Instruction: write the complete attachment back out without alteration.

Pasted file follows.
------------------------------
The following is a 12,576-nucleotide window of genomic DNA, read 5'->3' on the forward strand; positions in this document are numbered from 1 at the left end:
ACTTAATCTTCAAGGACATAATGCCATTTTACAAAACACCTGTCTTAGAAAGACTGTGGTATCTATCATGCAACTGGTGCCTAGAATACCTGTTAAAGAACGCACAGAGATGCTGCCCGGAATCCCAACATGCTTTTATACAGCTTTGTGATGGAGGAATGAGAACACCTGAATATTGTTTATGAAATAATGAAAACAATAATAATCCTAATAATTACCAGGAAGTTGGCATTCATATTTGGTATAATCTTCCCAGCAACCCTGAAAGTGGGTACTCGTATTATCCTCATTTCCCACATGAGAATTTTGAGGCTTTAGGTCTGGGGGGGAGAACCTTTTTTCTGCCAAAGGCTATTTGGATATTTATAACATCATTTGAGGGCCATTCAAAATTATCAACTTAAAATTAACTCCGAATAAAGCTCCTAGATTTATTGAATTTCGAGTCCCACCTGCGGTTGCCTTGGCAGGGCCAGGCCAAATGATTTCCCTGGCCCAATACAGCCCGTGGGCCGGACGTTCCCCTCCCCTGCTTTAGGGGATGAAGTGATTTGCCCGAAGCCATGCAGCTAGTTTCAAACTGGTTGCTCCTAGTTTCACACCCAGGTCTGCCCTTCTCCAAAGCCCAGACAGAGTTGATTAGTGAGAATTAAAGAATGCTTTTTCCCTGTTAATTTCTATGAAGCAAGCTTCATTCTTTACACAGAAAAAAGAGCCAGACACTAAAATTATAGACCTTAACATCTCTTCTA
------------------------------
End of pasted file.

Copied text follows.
The following is a 12,576-nucleotide window of genomic DNA, read 5'->3' on the forward strand; positions in this document are numbered from 1 at the left end:
ACTTAATCTTCAAGGACATAATGCCATTTTACAAAACACCTGTCTTAGAAAGACTGTGGTATCTATCATGCAACTGGTGCCTAGAATACCTGTTAAAGAACGCACAGAGATGCTGCCCGGAATCCCAACATGCTTTTATACAGCTTTGTGATGGAGGAATGAGAACACCTGAATATTGTTTATGAAATAATGAAAACAATAATAATCCTAATAATTACCAGGAAGTTGGCATTCATATTTGGTATAATCTTCCCAGCAACCCTGAAAGTGGGTACTCGTATTATCCTCATTTCCCACATGAGAATTTTGAGGCTTTAGGTCTGGGGGGGAGAACCTTTTTTCTGCCAAAGGCTATTTGGATATTTATAACATCATTTGAGGGCCATTCAAAATTATCAACTTAAAATTAACTCCGAATAAAGCTCCTAGATTTATTGAATTTCGAGTCCCACCTGCGGTTGCCTTGGCAGGGCCAGGCCAAATGATTTCCCTGGCCCAATACAGCCCGTGGGCCGGACGTTCCCCTCCCCTGCTTTAGGGGATGAAGTGATTTGCCCGAAGCCATGCAGCTAGTTTCAAACTGGTTGCTCCTAGTTTCACACCCAGGTCTGCCCTTCTCCAAAGCCCAGACAGAGTTGATTAGTGAGAATTAAAGAATGCTTTTTCCCTGTTAATTTCTATGAAGCAAGCTTCATTCTTTACACAGAAAAAAGAGCCAGACACTAAAATTATAGACCTTAACATCTCTTCTA